Should I Feed My Baby Organic Gerber 1st Foods?


In 2006, “Time” magazine reported that the purchase of organic baby food was a growing trend among consumers. Gerber Organic 1st Foods may appeal to your sensibilities, but not to your wallet. Organic products, made from fruits and vegetables grown without pesticides, cost more. However, while feeding your baby organic baby food may give you peace of mind, medical experts say that foods like Gerber Organic 1st Foods aren’t necessarily more nutritious.

About the Product

Gerber’s organic baby foods meet the standards set by the U.S. Department of Agriculture’s National Organic Program (NOP), which went into effect December 2002. According to Gerber’s website, its organic food products contain no added sugar, salt or starchy fillers. Gerber Organic 1st Foods are comprised of seven pureed food choices: apples, bananas, pears, prunes, carrots, peas and sweet potatoes. The ingredients in Gerber Organic 1st Foods vegetable selections include vegetables and water; fruit selections have added vitamin C. Gerber also makes organic cereals — brown rice and oatmeal — fruit juice, and second- and third-stage foods suitable for older tots. First-stage pureed foods are sold in packs of two separate servings.

Organic Foods

The word “organic” has a strict application when used to describe Gerber Organic 1st Foods and similar organic baby foods and beverages. More specifically, organic refers to the way the food was grown. Organic fruits and vegetables must be grown without the use of synthetic pesticides and certain types of fertilizers, specifically those derived from petroleum or sewage. By their nature, organic foods are more earth-friendly. The animals used to make organic meats, such as chicken and beef, cannot be given growth hormones or antibiotics. Finally, organic foods cannot be irradiated. “Organic” and “natural” may seem as though they mean the same thing — but they don’t. “Natural” pertains to foods that are minimally processed without the addition of extra preservatives, dyes, flavorings and other additives.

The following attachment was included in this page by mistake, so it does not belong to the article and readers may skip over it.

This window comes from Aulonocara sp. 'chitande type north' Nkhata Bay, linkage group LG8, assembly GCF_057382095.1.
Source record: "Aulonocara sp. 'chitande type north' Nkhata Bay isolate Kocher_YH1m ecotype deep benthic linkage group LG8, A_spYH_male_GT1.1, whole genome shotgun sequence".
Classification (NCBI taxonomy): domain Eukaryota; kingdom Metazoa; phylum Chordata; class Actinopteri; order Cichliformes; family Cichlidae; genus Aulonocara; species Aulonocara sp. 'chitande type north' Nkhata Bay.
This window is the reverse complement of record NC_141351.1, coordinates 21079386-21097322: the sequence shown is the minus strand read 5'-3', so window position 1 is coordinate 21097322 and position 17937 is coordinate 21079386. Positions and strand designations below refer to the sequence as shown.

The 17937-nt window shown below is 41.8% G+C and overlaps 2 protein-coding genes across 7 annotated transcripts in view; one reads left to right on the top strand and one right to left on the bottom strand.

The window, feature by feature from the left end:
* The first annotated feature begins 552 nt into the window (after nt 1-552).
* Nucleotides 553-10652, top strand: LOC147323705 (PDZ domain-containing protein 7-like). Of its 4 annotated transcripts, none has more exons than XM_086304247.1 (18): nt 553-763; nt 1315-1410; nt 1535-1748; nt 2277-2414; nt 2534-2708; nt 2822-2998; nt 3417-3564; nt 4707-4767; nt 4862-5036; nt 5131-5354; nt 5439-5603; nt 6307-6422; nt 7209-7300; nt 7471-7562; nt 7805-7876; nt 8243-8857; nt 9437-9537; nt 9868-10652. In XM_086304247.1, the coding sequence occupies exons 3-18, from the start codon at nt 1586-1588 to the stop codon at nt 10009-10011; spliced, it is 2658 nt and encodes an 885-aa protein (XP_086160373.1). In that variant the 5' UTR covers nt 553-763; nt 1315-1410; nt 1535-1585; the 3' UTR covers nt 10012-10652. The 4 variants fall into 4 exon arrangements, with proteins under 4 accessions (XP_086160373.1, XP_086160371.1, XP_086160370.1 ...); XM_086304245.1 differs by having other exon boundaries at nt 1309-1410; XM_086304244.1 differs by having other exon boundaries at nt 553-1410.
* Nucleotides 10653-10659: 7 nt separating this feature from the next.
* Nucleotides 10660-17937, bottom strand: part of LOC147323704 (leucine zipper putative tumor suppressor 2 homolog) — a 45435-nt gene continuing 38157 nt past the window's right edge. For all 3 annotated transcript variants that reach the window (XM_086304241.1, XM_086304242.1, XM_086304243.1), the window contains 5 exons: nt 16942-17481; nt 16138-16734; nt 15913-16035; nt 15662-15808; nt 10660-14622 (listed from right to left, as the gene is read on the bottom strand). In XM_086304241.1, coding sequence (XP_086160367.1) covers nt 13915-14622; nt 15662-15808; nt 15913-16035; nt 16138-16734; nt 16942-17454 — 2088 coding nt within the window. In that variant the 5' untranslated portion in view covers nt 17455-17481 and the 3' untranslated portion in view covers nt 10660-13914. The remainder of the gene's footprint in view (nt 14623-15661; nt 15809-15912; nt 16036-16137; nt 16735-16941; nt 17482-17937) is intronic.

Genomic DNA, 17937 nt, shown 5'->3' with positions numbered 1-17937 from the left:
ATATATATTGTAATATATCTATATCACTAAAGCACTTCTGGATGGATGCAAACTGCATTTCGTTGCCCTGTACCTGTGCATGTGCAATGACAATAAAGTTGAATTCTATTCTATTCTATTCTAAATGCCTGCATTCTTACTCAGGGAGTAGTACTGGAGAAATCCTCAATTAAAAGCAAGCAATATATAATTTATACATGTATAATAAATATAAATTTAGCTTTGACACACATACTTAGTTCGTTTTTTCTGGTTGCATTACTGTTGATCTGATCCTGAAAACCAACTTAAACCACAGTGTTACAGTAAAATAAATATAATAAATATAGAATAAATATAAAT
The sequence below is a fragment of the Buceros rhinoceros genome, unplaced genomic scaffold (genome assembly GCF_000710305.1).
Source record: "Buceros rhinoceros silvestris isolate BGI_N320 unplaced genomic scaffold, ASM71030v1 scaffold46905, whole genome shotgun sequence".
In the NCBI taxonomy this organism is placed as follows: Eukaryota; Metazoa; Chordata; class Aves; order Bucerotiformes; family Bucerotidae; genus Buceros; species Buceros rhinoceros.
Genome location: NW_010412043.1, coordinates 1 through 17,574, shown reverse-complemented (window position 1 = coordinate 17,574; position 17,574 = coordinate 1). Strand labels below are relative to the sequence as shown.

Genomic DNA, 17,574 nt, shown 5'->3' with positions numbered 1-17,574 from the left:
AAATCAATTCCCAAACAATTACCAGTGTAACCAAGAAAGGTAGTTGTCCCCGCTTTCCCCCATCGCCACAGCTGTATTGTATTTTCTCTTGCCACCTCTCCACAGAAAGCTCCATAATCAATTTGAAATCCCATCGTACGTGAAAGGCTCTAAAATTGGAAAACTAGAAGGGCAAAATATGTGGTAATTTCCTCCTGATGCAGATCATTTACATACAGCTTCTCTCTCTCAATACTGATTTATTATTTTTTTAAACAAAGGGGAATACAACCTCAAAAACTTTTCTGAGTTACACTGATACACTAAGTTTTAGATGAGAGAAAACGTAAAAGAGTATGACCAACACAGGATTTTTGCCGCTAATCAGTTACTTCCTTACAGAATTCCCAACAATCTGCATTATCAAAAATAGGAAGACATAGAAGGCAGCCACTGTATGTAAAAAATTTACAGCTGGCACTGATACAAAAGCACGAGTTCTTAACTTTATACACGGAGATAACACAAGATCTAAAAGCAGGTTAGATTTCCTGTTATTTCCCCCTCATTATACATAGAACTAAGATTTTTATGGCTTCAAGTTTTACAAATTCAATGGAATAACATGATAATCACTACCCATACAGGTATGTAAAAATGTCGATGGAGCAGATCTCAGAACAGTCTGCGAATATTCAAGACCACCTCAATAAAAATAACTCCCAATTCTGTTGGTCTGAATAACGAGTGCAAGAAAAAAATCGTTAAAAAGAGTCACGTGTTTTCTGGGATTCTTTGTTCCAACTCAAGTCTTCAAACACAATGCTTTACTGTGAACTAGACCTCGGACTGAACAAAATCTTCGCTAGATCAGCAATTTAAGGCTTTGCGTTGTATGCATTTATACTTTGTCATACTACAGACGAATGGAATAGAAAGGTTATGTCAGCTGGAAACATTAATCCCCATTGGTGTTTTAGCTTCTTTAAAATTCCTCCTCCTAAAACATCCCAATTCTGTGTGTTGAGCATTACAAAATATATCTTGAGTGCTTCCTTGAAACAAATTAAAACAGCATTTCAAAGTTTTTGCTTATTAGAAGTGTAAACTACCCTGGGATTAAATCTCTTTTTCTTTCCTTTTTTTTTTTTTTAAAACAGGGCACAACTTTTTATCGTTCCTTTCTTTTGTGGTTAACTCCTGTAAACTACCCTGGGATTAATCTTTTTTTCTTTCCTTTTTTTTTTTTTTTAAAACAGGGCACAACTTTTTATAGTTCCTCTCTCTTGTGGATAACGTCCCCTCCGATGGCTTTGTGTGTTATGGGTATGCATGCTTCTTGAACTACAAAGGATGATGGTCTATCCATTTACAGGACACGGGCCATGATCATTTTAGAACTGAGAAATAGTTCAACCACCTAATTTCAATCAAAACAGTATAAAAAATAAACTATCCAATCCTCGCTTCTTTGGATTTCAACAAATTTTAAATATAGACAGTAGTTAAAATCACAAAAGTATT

According to the Food Marketing Institute (FMI), most people who purchase organic baby food are driven to do so because they feel the pesticide residue on fruits and vegetables used to make conventional baby food is unhealthy. The FMI cites a 2002 study conducted by the National Institute of Environmental Health Sciences that found that children who ate organic baby foods were exposed to “significantly lower levels of organophosphorus pesticides than those who eat conventional baby food.”

Your Choice

Because there have been no long-term studies to determine if organic baby food yields any specific health benefits, the debate among medical experts continues to rage on. Some pediatricians are in full support of feeding organic foods and others view it less enthusiastically. Only you can decide if organic baby food is best for your child, says Jay L. Hoecker, M.D., for the Mayo Clinic. When feeding your baby, the most important thing to remember is that nutrition comes first. Organic baby food gives your child no additional nutritional benefits compared to conventional baby food.

Other Tips

Depending on the brand you choose, organic baby food can cost more than 50 percent a jar. If the price of organic baby food precludes it from your budget, prepare your baby’s food yourself with organic meats and produce, using a food processor or blender. Make sure to cook everything thoroughly, with the exception of bananas, says the Center for Science in the Public Interest (CSPI). Regardless if you purchase organic or conventional baby food, the CSPI points out the importance of inspecting the ingredients list on your child’s food. Give baby food a pass if it contains added sugars, modified food starches or wheat or rice flours. If you find that two or more brands are equal, look at the number of calories your baby gets per serving — this tells you how much actual food is in the jar.



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